Refugees and Poland: an Overview

“The phenomenon of immigration in general (and of refugees and asylum seekers in general) is new, different, and strange to the average Polish person”

The Rev. Fr. Pawel Rytel-Andrianik, spokesman for the Polish Episcopal Conference, recently reported on the acceptance of refugees in Poland in the context of the current migratory crisis affecting Europe. The Holy Father will visit Poland this coming 27 July on the occasion of World Youth Day.

The following is a brief summary of Fr. Rytel-Andrianik’s report.

Poland is not located on the road of the main migratory flows in Europe. There are no direct connections with the principal migratory routes towards Europe (eastern, central and western Mediterranean) that pass through Polish territory. There exists the so-called eastern European route that is not very active, and has a rather local impact. In 2015 12,325 requests for asylum were presented in Poland. The majority of requests were made by citizens of the Russian Federation (Chechens) – 7989, Ukraine – 2305, and other countries such as Georgia – 394, Syria – 295, and Armenia – 195. The problems are not comparable to those experienced in the majority of European Union member states.

In the first trimester of 2016, 2627 requests for asylum were presented. Aside from the main nationalities indicated above, it is worth noting requests on the part of citizens from Turkey (Kurds) and Tajikistan (around 300).

Poland is an ethnically homogeneous country. The phenomenon of immigration in general (and of refugees and asylum seekers in general) is new, different, and strange to the average Polish person. For this reason, even through the official statistics relating to foreign citizens legally resident in Poland show that they make up just 0.4 per cent of the population as a whole, great fears exist. The reason for this may be found in the lack of public debate, in the complicated content of the law and migration procedures and in insufficient involvement by organs of public governance, non-governmental organisations and so on. There is no systematic programme for teaching the Polish people about diversity on the basis of religion, race, culture, etc., other than a number of programmes at local-level or focused on specific target groups, such as border police.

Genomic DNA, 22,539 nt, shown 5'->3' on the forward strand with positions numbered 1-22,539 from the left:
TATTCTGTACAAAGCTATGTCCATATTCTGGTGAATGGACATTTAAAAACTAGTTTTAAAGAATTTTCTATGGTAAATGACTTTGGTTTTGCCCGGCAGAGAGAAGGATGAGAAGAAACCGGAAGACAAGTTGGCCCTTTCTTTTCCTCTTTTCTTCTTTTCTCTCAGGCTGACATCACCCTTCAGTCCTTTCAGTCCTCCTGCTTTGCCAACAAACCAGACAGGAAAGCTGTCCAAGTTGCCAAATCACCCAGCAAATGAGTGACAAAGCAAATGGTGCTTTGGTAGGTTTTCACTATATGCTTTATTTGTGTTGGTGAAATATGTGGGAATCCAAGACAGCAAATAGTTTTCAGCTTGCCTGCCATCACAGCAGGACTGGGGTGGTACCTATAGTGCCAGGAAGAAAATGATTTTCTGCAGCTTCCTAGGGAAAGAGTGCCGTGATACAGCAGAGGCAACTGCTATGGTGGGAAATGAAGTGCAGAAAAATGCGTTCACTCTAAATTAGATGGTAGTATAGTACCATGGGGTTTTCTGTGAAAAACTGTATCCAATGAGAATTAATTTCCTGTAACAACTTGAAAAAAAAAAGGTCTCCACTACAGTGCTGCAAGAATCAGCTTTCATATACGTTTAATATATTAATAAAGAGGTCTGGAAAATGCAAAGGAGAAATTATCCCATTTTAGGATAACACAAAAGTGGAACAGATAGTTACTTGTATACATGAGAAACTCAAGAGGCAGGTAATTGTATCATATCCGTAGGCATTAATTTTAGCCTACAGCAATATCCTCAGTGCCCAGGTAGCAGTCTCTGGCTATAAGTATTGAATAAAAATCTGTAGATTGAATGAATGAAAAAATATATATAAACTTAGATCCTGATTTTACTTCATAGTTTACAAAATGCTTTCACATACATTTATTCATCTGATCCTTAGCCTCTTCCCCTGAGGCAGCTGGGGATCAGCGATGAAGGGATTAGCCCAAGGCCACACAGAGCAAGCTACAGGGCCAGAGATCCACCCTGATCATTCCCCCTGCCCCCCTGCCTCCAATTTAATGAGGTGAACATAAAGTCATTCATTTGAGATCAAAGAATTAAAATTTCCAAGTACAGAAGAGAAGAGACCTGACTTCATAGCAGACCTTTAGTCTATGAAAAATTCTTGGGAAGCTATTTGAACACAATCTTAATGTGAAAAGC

Thanks to the generosity of Polish Catholics it has been possible to help refugees from Sudan, Nigeria, Egypt, Lebanon, Syria and Iraq. Polish bishops, from 2009, have organised collections in their dioceses in aid of refugees, which are available not only to Christians. Gratitude is owed to Catholics in Poland for having raised, in 2014 alone, more than 5 million zloty (1.2 million Euros) for refugees. Caritas in Poland currently assists more than 3000 people annually, from Africa, Eastern Europe and elsewhere.

Shortly after the appeal launched by Pope Francis during the Angelus of 6 September, urging each parish, convent and shrine in Europe to welcome a family of refugees during the Jubilee Year of Mercy, the Presidency of the Polish Episcopal Conference wrote : “The Catholic Church in Poland, called to lend support to other people in a special way during the Year of Mercy, will do everything within her power to assist refugees in their dramatic situation”, and entrusted to Caritas Polska the responsibility for organising and coordinating initiatives relating to aid for refugees at diocesan level through the diocesan Caritas, and recalled the responsibility of national authorities for guaranteeing controls, safety, and basic services for refugees.

On 30 June 2016, at the seat of the Polish Episcopal Conference, a Message to the Christian Churches in Poland, with regard to the solution of the problem of migrants, was signed.

We must not lose sight of the main reason for the current migratory crisis, that is, wars in the Middle East and in Africa. From this there arises the need to pray for peace, to continue efforts at mediation and to appeal tirelessly to the conscience of governors. Many people have remained in their own countries, and there they await the arrival of aid directly in the afflicted regions. At the same time we must take care of those who have decided to leave the land of their ancestors. We ask the faithful of our Churches to pray and give assistance to those in need. We cannot abandon the search for solutions to the current crisis.

Support ZENIT

If you liked this article, support ZENIT now with a micro-donation

Support ZENIT

If you liked this article, support ZENIT now with a micro-donation

Subscribe to the ZENIT Daily Email Newsletter

Receive the latest news of the Church and the world in your inbox every day. 

Thank you for subscribing! We will confirm your subscription via email. Please check your spam folder if you do not receive it soon.